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    tafoote17's Avatar
    tafoote17 Posts: 23, Reputation: 3
    New Member

    Jun 8, 2006, 10:28 AM
    Contract for deed
    Is there a way to stop the person who is living on the property from selling it. We are buying it from the deed holder, but he says they can sell it out from under us so to speak.
    Dr D's Avatar
    Dr D Posts: 698, Reputation: 127
    Senior Member

    Jun 8, 2006, 02:26 PM
    If you are buying a property using a Contract For Deed, aka Land Contract, aka Agreement For Sale, etc. etc, and if it is properly executed by all parties, and recorded to inform the world of your agreement, the owner should not be able to sell it to someone else. While you do not hold legal title to the property, you do have an "equitable interest" in the property, and the seller has promised to give you title to it when the debt has been satisfied. The only way that you can forfeit your interest is by not paying the debt as agreed. The length of the fofeiture period is determined by the percentage of equity that you have in the property. The greater the equity, the longer the forfeiture period. Your applicable state law would specify those times. If you just have some sort of lease/option to buy, you might be out in the cold.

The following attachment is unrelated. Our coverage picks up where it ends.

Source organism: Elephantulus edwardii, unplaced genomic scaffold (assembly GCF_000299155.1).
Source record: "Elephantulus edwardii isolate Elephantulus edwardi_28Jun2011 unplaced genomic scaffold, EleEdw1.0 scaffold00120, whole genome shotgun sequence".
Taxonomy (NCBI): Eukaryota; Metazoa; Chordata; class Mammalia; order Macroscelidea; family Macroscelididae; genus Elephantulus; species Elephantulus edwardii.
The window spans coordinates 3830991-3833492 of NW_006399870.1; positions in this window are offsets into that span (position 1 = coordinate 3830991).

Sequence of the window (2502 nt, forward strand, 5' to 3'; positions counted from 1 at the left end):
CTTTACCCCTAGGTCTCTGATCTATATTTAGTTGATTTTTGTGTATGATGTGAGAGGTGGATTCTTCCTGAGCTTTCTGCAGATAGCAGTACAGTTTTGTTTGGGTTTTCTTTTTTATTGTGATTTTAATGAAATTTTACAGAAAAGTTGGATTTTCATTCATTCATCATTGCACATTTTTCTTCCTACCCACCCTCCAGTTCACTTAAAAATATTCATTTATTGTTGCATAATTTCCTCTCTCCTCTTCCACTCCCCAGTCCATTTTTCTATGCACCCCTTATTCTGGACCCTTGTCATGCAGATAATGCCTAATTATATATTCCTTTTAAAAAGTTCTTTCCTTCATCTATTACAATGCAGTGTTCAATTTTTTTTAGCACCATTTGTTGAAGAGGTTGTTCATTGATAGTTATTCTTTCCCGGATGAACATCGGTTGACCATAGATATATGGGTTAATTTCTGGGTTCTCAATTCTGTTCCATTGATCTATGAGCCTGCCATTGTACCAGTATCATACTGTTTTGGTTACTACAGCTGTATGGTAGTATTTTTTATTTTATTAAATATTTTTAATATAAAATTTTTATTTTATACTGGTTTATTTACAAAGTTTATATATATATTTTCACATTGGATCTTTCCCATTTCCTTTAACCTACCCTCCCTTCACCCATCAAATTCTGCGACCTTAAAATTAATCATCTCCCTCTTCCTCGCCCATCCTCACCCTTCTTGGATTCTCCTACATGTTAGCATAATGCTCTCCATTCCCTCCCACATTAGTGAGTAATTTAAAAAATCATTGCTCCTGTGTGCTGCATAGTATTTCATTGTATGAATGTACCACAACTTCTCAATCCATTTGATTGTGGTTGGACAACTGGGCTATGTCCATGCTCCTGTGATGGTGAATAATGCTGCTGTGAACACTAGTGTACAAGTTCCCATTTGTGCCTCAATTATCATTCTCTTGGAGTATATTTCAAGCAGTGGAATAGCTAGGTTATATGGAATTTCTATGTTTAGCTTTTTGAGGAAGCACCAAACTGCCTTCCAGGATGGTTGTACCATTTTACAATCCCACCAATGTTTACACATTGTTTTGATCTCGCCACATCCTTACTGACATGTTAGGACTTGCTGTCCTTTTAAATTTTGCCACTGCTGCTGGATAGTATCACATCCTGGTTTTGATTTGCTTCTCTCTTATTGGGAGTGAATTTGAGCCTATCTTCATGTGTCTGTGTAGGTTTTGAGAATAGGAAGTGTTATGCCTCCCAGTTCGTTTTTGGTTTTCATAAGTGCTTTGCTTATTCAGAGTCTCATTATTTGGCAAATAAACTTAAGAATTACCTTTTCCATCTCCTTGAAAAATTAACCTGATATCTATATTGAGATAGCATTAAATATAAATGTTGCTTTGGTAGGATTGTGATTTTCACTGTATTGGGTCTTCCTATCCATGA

Fr_Chuck's Avatar
    Fr_Chuck Posts: 81,301, Reputation: 7692

    Jun 8, 2006, 08:26 PM
    If you have a legal contract for deed, the person who is in a contract to you first of course has to be the legal owner. Once into that contract, the current owner who is selling it to the buyer can not legally sell the property to another person, you as the buyer have a legal binding contract
    ( as long as contract for deed is legal in your state, not legal everywhere)

    Now the buyer, my actually sell the house, since he has a firm contract on the house to buy it for a certain amount of money, So if he finds a buyer who will buy it for more money than he is paying, he could basically sell it, and at closing have one check to to the current real owner paying off the property, and a second check going to him for the profit.
    ( I do this from time to time, buy one on a contract, fix it up and sell it)

    If the current owner was to sell it, the buyer on the contract for deed, could place a lien on the property for the money he has paid up to this point and also for the value of any improvements.

    Also if the hosue was to sell for more than the contract price, they could sue for the profit the owner is trying to make.

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